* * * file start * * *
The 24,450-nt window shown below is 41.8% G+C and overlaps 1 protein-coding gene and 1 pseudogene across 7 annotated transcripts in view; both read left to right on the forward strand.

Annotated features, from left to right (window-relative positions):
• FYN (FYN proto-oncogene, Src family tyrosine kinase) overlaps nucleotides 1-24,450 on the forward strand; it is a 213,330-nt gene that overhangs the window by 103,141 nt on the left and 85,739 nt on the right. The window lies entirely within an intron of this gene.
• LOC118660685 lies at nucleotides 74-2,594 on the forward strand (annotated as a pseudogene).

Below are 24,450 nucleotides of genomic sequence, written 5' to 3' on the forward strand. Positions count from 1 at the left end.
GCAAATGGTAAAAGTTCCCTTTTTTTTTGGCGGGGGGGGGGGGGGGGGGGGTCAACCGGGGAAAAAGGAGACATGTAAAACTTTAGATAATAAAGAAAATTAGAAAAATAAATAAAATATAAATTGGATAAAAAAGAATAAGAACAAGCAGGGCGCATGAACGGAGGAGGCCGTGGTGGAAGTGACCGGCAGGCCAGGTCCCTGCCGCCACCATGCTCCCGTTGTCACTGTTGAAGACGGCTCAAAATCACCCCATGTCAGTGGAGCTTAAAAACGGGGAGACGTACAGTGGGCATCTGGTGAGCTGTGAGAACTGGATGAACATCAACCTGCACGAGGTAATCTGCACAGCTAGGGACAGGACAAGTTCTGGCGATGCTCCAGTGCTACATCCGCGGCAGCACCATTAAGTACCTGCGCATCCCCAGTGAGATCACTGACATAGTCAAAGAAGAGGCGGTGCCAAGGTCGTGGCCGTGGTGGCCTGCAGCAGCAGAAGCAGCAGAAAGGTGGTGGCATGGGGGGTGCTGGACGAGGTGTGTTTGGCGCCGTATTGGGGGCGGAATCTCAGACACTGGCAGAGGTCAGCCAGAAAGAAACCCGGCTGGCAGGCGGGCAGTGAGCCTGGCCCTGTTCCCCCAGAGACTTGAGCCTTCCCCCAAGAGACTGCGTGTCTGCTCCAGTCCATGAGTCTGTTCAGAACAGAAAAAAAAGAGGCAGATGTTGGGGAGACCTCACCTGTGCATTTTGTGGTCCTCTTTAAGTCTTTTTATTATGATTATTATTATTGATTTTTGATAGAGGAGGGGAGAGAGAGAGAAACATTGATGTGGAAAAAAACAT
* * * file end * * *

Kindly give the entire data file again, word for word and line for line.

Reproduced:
The 24,450-nt window shown below is 41.8% G+C and overlaps 1 protein-coding gene and 1 pseudogene across 7 annotated transcripts in view; both read left to right on the forward strand.

Annotated features, from left to right (window-relative positions):
• FYN (FYN proto-oncogene, Src family tyrosine kinase) overlaps nucleotides 1-24,450 on the forward strand; it is a 213,330-nt gene that overhangs the window by 103,141 nt on the left and 85,739 nt on the right. The window lies entirely within an intron of this gene.
• LOC118660685 lies at nucleotides 74-2,594 on the forward strand (annotated as a pseudogene).

Below are 24,450 nucleotides of genomic sequence, written 5' to 3' on the forward strand. Positions count from 1 at the left end.
GCAAATGGTAAAAGTTCCCTTTTTTTTTGGCGGGGGGGGGGGGGGGGGGGGTCAACCGGGGAAAAAGGAGACATGTAAAACTTTAGATAATAAAGAAAATTAGAAAAATAAATAAAATATAAATTGGATAAAAAAGAATAAGAACAAGCAGGGCGCATGAACGGAGGAGGCCGTGGTGGAAGTGACCGGCAGGCCAGGTCCCTGCCGCCACCATGCTCCCGTTGTCACTGTTGAAGACGGCTCAAAATCACCCCATGTCAGTGGAGCTTAAAAACGGGGAGACGTACAGTGGGCATCTGGTGAGCTGTGAGAACTGGATGAACATCAACCTGCACGAGGTAATCTGCACAGCTAGGGACAGGACAAGTTCTGGCGATGCTCCAGTGCTACATCCGCGGCAGCACCATTAAGTACCTGCGCATCCCCAGTGAGATCACTGACATAGTCAAAGAAGAGGCGGTGCCAAGGTCGTGGCCGTGGTGGCCTGCAGCAGCAGAAGCAGCAGAAAGGTGGTGGCATGGGGGGTGCTGGACGAGGTGTGTTTGGCGCCGTATTGGGGGCGGAATCTCAGACACTGGCAGAGGTCAGCCAGAAAGAAACCCGGCTGGCAGGCGGGCAGTGAGCCTGGCCCTGTTCCCCCAGAGACTTGAGCCTTCCCCCAAGAGACTGCGTGTCTGCTCCAGTCCATGAGTCTGTTCAGAACAGAAAAAAAAGAGGCAGATGTTGGGGAGACCTCACCTGTGCATTTTGTGGTCCTCTTTAAGTCTTTTTATTATGATTATTATTATTGATTTTTGATAGAGGAGGGGAGAGAGAGAGAAACATTGATGTGGAAAAAAACAT